At Westport, Albert was there with his van and chairs all ready for us. Once again we ate, drank, and rested ... before we prepared for riding at night and headed out along another very flat stretch. From Brady to the overnight control ... about 200K, there is only a little over 2000 feet of climbing. It gets dark before we get to Raymond and Vincent discovers that his light isn't working - somehow it got water inside. Bummer. Fortunately we come up with a backup and he's able to continue ... after another unscheduled stop at the Raymond 24 hour Chevron. It is a blessing that there are no tables & chairs there, so we don't stay all that long. As the local high school graduated their seniors that day and the beer sales had been heavy, we were glad to get out of Dodge.
I hadn't ridden the Raymond to Centralia stretch before, so I wasn't sure what to expect. I still haven't seen it, since it was pretty dark, but it was decent riding - generally good shoulders and only one big hill a bit before Pe Ell. Shortly after that it was our last control before the overnight. Albert had set up a stop in a wide spot along the road. Hot cup of noodles hit the spot. Along with some Doritos it recharged us for the last stretch of the night.
We made it to the overnight about 2:15. It would not have been hard to make it before midnight if we hadn't stopped so many times and for so long ... but then the ride isn't about getting there quickly or getting a good night's sleep.
Getting a good night's sleep was certainly not what I ended up with ... the folks in the room next door complained about us making some noise as we arrived. Yes, these were the ones with the TV going loudly all night long. Recommendation: bring ear plugs. I did get to sleep, but woke up at 4:15, then 5:30, and finally got up for good at 5:50. I did feel rested ... especially by comparison to last week's 600K with no sleep (an hour of rest). We hit the road at about 6:30.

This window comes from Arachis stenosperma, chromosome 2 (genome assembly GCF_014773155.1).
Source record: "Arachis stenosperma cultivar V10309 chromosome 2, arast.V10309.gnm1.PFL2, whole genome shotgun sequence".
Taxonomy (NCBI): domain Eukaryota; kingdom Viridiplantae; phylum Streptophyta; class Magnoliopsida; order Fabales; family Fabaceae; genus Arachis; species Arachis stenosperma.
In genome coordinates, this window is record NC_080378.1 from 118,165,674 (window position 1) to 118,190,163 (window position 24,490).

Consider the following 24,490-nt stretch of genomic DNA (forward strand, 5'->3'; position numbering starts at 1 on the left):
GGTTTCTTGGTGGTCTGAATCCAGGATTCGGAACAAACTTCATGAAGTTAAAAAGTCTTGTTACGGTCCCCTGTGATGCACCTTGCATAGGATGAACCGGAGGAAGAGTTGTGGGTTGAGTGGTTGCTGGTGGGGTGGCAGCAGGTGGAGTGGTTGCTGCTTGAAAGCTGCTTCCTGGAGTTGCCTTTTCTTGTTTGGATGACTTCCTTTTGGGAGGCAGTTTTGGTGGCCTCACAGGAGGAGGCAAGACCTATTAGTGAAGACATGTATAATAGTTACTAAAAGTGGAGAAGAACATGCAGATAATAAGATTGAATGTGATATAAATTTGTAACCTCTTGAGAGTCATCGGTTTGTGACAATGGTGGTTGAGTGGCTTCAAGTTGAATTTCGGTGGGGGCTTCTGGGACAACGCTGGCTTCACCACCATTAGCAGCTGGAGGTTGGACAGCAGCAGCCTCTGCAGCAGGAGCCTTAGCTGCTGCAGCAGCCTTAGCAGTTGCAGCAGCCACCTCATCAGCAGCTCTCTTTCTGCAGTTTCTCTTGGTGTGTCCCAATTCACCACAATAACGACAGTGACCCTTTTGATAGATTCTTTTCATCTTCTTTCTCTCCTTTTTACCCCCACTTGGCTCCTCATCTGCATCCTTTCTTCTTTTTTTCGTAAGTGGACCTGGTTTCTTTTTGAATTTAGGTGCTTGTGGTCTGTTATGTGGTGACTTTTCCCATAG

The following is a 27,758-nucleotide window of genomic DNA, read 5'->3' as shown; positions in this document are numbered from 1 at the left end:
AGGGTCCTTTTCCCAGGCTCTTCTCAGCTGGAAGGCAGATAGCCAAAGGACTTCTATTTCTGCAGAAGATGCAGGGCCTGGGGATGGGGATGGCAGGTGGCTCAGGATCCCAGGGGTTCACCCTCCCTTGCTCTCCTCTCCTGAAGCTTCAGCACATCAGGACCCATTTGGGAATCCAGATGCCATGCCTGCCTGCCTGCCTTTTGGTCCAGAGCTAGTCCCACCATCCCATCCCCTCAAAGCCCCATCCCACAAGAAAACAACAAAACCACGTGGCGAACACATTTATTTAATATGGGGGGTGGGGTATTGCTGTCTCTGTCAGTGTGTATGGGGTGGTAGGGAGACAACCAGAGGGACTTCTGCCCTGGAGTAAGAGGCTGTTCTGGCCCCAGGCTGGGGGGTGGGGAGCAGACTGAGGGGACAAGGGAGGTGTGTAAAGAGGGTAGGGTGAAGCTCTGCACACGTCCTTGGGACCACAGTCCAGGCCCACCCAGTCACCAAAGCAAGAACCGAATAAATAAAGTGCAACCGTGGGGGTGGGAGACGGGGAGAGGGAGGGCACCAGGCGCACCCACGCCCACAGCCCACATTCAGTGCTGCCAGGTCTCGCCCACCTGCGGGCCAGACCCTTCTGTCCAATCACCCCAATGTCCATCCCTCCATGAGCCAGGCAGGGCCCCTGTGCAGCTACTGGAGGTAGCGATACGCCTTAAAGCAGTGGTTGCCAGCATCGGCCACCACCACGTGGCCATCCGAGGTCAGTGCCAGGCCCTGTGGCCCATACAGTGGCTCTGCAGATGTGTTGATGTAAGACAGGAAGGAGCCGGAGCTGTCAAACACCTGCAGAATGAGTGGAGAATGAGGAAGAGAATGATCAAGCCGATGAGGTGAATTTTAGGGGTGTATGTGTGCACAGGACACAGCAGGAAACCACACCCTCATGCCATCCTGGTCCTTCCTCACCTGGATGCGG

Mark had called ahead to a local cafe ... they're open for breakfast, right? Yes, we are was the answer. It is so easy to miscommunicate. They open for breakfast at 8:00 AM. Well, McMinnimans is a few blocks away, we'll go there. A block from there ... Peter is actually on the doorstep of McMinnimans, when we pass a tavern that is open, with people standing outside. Vincent asks them about breakfast. They're serving! We go in to the back, by the pool table. As we pull some tables together, the bartender tells us they're a tavern ... and a grill, it may take a while. We were warned. Some warnings should be ignored. this one shouldn't have been.